View the Solar Eclipse Safely

A total solar eclipse from 2012.

Eye specialists at University of Iowa Hospitals and Clinics say watching the August 21 solar eclipse can be an extraordinary experience, but doing so the wrong way could cause severe vision loss.

A solar eclipse will be visible across the contiguous United States for two to three hours August 21. On that day the moon will block out the sun while traveling over North America. Iowa City will experience a partial eclipse, where a little more than 90 percent of the sun's disc will be covered by the moon. 

Some helpful tips from Alison Bozung, OD, a member of the UI Health Care eye care team.

Staring at the sun can damage your eyes

Looking directly at the sun during a solar eclipse—or at any other time—can seriously damage your eyes. Proper eye protection to observe the eclipse is necessary to avoid damaging your retinas permanently.

“Solar retinopathy is a very serious condition. Staring at the sun—even for a very short period of time—without the right eye protection can damage your retina and lead to permanent vision loss,” explains Karen Gehrs, MD, an ophthalmologist who specializes in retinal diseases at UI Hospitals and Clinics.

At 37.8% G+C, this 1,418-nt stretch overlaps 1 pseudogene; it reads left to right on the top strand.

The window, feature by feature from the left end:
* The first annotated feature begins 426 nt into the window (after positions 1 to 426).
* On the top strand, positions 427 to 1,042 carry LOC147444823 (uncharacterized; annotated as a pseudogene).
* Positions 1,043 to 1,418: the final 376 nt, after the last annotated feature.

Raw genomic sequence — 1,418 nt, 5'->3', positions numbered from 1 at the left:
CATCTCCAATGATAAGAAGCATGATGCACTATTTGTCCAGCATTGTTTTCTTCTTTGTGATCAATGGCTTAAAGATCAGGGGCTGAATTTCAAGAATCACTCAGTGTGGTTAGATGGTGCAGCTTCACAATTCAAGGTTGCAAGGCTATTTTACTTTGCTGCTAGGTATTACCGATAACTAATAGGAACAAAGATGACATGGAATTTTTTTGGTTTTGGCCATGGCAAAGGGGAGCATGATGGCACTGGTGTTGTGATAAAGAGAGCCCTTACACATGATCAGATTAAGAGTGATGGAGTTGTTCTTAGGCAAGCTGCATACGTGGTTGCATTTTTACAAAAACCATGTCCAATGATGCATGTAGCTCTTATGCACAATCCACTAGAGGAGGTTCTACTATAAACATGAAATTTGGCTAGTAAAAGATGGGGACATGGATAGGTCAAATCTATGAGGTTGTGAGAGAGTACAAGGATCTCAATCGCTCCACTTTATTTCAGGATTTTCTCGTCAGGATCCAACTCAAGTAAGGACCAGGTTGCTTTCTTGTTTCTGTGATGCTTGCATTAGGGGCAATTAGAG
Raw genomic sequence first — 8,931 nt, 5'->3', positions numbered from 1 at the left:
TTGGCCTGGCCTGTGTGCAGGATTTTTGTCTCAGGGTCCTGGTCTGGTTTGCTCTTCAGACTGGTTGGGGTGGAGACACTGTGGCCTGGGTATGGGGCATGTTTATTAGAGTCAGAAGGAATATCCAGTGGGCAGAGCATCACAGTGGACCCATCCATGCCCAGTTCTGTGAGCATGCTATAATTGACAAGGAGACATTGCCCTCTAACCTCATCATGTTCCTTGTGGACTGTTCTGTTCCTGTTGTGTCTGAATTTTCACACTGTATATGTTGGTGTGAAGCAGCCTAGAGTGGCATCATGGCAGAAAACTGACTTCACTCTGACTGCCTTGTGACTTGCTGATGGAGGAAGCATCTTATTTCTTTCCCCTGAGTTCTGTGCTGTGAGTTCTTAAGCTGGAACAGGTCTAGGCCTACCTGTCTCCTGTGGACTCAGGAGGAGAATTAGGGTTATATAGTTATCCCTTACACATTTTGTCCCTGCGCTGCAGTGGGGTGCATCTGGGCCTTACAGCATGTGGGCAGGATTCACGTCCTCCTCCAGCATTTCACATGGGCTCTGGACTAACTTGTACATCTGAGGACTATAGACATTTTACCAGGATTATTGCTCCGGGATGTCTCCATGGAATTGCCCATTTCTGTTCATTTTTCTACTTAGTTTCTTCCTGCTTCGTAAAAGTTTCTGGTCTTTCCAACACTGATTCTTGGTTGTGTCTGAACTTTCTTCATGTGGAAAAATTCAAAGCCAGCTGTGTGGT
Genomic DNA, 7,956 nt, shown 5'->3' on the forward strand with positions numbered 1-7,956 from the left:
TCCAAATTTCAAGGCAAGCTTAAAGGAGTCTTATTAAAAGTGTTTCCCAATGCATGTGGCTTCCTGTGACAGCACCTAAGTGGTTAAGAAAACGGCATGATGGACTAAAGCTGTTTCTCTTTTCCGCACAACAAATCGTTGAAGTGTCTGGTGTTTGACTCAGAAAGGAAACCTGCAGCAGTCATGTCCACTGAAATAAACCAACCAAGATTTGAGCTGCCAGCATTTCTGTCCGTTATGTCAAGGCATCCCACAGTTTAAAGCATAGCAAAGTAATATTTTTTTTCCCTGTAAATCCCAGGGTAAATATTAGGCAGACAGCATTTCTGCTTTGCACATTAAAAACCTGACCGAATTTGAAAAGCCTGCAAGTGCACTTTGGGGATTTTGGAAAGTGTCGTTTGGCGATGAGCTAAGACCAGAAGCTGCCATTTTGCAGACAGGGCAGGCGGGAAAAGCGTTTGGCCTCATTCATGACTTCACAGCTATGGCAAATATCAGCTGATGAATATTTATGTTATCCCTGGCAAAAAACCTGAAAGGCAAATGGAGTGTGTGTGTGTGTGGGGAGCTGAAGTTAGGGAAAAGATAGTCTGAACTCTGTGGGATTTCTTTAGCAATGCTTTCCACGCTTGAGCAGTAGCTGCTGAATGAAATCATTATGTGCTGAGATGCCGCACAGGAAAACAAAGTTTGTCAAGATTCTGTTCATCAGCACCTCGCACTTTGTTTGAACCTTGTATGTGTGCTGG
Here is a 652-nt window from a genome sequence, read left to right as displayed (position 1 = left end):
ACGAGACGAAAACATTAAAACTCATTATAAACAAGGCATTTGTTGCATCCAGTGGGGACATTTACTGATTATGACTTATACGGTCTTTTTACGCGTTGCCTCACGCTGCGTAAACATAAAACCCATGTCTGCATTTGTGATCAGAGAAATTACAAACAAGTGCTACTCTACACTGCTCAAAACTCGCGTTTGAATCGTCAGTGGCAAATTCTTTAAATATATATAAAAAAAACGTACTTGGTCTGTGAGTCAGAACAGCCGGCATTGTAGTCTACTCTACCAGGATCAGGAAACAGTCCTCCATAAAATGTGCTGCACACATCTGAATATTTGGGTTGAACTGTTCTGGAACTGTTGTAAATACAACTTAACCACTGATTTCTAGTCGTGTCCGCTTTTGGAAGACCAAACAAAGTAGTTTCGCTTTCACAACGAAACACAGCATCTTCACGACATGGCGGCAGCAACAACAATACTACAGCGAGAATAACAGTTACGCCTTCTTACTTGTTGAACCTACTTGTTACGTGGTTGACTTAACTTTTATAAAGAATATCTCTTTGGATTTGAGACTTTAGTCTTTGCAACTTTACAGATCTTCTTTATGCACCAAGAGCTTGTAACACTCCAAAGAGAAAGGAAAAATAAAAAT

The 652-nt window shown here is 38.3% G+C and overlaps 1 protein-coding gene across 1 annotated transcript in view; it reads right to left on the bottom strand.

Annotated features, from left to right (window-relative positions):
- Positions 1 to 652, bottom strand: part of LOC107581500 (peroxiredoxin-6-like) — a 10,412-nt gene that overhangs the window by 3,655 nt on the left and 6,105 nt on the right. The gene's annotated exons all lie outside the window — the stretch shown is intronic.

Gehrs recommends watching the eclipse indirectly. She says the safest way to view an eclipse is to watch it on a television or computer monitor indoors. 

Those who wish to try to view the eclipse with special-purpose solar filters or eclipse glasses need to realize they are doing so at their own risk, she adds. Viewers need to make sure the eclipse glasses or solar filters they use have the appropriate protective filters sufficient to prevent solar retinopathy. 

PDF iconDownload a one-page guide for safe eclipse viewing.

If an incorrect filter is used, a retinal burn can still occur.  

Alternatives to viewing the sun directly

If a solar filter is not available, the safest way to watch a solar eclipse is by turning your back to the sun and watching a projection through devices like a pinhole projector or watching an internet or news program that is tracking the eclipse. 

“It is important to know that regular sunglasses, even very dark ones, cannot protect your eyes from damage caused by looking directly at the sun. Only certified filters will provide protection,” Gehrs cautions.

Specifications for certified filters can be found on the American Academy of Ophthalmology website.

Gehrs explains that the retina is the light-sensitive tissue in the back of the eye, and solar retinopathy occurs when sunlight burns and potentially scars the retina.

Symptoms include central graying and fuzziness of vision. It can occur in one or both eyes depending on whether one looks at the sun with one or both eyes at the same time.

According to Gehrs, once a solar burn occurs, there is no treatment, and nothing can be done to undo the damage. A similar type of damage can occur if someone looks directly at a laser pointer.